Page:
Adventures In Being Legally Blind | A Blind Reflection By Jonathan Dator
This winter I was up in Boston at the Copley Place Mall shopping for a leather jacket. When I found one I really liked the employee working at the store said, “But….that’s really expensive.” I felt like I was living out the scene from the movie Selena when she was at the Mall looking for a dress to wear to the Grammy Awards and the sales person said something similar to her.
I had this “how dare you, you don’t know what I can and cannot afford” moment in my head and simply said, “I’m willing to spend.I haven’t purchased a new jacket in years. How much could this possibly cost, anyway?” Well, it turned out I was at Barney’s and not Banana Republic (oops) and the jacket was $2,100. I ran out of there as fast as I could while saying, “That’s two mortgage payments!”.
Anyway, fast forward to today. I just bought Armani cologne and the woman at the cash register said, “This is the $100 one.” When I said I realized that but wanted it anyway because it was twice the size of the $80 bottle she said, “Well, it’s your lucky day because it comes with a free bag and some free samples. It must be really hard for you to spend money like this with your condition. Just for you I’m going to throw in extra free samples!”.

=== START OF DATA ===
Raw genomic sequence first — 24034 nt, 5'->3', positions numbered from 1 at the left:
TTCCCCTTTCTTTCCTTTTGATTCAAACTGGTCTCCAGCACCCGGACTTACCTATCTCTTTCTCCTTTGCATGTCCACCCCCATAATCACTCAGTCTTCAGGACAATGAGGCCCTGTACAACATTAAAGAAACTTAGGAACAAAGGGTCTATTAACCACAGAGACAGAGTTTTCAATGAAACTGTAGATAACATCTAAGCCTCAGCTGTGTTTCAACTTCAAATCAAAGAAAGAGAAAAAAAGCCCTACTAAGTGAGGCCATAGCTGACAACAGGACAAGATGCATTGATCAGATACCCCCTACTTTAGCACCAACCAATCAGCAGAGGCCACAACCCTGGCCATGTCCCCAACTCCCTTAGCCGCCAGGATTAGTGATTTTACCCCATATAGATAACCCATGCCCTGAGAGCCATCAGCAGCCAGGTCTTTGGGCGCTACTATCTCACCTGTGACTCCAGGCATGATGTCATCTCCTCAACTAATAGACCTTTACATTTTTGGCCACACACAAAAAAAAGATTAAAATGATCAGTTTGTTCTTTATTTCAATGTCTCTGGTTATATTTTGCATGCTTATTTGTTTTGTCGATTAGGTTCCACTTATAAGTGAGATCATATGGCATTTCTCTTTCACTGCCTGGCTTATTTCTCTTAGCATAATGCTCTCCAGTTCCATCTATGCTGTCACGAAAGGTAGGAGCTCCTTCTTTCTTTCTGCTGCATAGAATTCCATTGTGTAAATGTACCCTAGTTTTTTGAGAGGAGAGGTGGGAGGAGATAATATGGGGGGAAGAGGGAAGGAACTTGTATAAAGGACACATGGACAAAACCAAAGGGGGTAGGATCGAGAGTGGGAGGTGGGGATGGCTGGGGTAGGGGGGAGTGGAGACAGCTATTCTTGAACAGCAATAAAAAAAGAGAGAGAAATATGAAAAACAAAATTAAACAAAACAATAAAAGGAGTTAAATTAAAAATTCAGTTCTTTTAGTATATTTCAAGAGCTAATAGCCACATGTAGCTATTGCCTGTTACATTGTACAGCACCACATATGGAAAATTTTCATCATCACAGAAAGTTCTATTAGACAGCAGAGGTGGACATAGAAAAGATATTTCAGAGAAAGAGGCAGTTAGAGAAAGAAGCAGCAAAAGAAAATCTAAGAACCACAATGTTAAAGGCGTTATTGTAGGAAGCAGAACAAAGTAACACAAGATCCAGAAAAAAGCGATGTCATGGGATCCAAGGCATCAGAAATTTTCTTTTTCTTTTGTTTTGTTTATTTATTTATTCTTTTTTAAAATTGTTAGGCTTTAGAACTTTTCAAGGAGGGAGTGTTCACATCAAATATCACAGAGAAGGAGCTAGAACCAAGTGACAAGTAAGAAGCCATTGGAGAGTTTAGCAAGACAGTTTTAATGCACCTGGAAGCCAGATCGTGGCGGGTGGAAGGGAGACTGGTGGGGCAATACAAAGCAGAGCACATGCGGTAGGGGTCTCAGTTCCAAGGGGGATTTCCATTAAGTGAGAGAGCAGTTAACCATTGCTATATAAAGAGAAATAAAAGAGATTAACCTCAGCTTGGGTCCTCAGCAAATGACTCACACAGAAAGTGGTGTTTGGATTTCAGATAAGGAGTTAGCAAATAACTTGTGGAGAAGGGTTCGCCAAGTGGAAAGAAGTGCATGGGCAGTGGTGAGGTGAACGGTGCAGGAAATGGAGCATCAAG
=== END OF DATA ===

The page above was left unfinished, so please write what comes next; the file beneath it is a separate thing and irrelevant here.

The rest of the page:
After taking a sip of my coffee, I thought to myself, “You know what, Jon? You’re tired today.” So, I said, “Sure, go for it. Throw in another $100 bottle of cologne if you feel like it!”…..I didn’t have the “how dare you” response that I had while shopping for a leather jacket a few months ago. Not because there is anything wrong with the “how dare you” response, but because I just didn’t have the energy for it.
Today was a “hand me the free shit” kind of day, and sometimes there is absolutely nothing wrong with that response either. ~ Facebook | May 6, 2018
Jonathan Dator has been legally blind from LHON for 15 years. He is a Psychologist and Associate Director of Training at Providence College in Rhode Island. Here is a link to another Blind Reflection by Jonathan